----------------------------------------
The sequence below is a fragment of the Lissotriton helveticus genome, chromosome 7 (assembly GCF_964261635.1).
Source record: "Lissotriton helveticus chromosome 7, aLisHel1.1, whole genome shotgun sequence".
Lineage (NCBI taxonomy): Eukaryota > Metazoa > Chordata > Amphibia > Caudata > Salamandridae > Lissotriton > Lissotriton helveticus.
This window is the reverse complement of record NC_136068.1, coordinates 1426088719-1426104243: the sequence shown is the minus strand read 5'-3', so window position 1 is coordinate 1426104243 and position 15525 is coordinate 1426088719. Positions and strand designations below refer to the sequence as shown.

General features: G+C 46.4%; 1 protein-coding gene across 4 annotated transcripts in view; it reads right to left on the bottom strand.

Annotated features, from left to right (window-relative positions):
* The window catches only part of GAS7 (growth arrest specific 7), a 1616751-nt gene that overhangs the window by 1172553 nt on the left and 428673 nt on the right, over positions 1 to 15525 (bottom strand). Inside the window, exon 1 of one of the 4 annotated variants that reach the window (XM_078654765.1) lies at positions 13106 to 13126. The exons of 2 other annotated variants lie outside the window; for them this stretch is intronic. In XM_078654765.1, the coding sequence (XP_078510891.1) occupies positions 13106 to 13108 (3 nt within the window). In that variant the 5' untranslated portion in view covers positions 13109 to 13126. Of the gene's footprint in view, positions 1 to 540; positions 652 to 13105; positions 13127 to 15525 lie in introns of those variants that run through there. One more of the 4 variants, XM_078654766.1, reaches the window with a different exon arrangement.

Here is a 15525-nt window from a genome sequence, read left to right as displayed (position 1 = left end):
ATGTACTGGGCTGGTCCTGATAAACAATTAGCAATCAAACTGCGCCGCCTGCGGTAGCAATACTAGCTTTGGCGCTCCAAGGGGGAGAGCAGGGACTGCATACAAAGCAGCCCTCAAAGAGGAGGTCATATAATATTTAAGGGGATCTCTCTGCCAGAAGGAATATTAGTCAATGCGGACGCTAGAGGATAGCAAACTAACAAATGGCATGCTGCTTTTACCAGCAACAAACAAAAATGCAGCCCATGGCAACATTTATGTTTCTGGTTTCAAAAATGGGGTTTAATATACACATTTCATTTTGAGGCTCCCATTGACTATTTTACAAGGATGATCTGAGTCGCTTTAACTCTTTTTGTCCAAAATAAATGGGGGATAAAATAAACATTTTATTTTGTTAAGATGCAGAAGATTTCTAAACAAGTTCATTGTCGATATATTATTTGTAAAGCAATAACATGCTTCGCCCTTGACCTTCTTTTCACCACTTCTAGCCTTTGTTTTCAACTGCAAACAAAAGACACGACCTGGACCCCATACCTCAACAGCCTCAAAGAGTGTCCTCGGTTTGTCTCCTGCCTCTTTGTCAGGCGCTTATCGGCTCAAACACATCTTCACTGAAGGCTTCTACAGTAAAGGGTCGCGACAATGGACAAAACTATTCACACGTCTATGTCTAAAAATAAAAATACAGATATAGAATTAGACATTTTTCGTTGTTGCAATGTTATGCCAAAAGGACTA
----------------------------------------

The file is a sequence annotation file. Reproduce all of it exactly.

The sequence below is a fragment of the Lissotriton helveticus genome, chromosome 7 (assembly GCF_964261635.1).
Source record: "Lissotriton helveticus chromosome 7, aLisHel1.1, whole genome shotgun sequence".
Lineage (NCBI taxonomy): Eukaryota > Metazoa > Chordata > Amphibia > Caudata > Salamandridae > Lissotriton > Lissotriton helveticus.
This window is the reverse complement of record NC_136068.1, coordinates 1426088719-1426104243: the sequence shown is the minus strand read 5'-3', so window position 1 is coordinate 1426104243 and position 15525 is coordinate 1426088719. Positions and strand designations below refer to the sequence as shown.

General features: G+C 46.4%; 1 protein-coding gene across 4 annotated transcripts in view; it reads right to left on the bottom strand.

Annotated features, from left to right (window-relative positions):
* The window catches only part of GAS7 (growth arrest specific 7), a 1616751-nt gene that overhangs the window by 1172553 nt on the left and 428673 nt on the right, over positions 1 to 15525 (bottom strand). Inside the window, exon 1 of one of the 4 annotated variants that reach the window (XM_078654765.1) lies at positions 13106 to 13126. The exons of 2 other annotated variants lie outside the window; for them this stretch is intronic. In XM_078654765.1, the coding sequence (XP_078510891.1) occupies positions 13106 to 13108 (3 nt within the window). In that variant the 5' untranslated portion in view covers positions 13109 to 13126. Of the gene's footprint in view, positions 1 to 540; positions 652 to 13105; positions 13127 to 15525 lie in introns of those variants that run through there. One more of the 4 variants, XM_078654766.1, reaches the window with a different exon arrangement.

Here is a 15525-nt window from a genome sequence, read left to right as displayed (position 1 = left end):
ATGTACTGGGCTGGTCCTGATAAACAATTAGCAATCAAACTGCGCCGCCTGCGGTAGCAATACTAGCTTTGGCGCTCCAAGGGGGAGAGCAGGGACTGCATACAAAGCAGCCCTCAAAGAGGAGGTCATATAATATTTAAGGGGATCTCTCTGCCAGAAGGAATATTAGTCAATGCGGACGCTAGAGGATAGCAAACTAACAAATGGCATGCTGCTTTTACCAGCAACAAACAAAAATGCAGCCCATGGCAACATTTATGTTTCTGGTTTCAAAAATGGGGTTTAATATACACATTTCATTTTGAGGCTCCCATTGACTATTTTACAAGGATGATCTGAGTCGCTTTAACTCTTTTTGTCCAAAATAAATGGGGGATAAAATAAACATTTTATTTTGTTAAGATGCAGAAGATTTCTAAACAAGTTCATTGTCGATATATTATTTGTAAAGCAATAACATGCTTCGCCCTTGACCTTCTTTTCACCACTTCTAGCCTTTGTTTTCAACTGCAAACAAAAGACACGACCTGGACCCCATACCTCAACAGCCTCAAAGAGTGTCCTCGGTTTGTCTCCTGCCTCTTTGTCAGGCGCTTATCGGCTCAAACACATCTTCACTGAAGGCTTCTACAGTAAAGGGTCGCGACAATGGACAAAACTATTCACACGTCTATGTCTAAAAATAAAAATACAGATATAGAATTAGACATTTTTCGTTGTTGCAATGTTATGCCAAAAGGACTA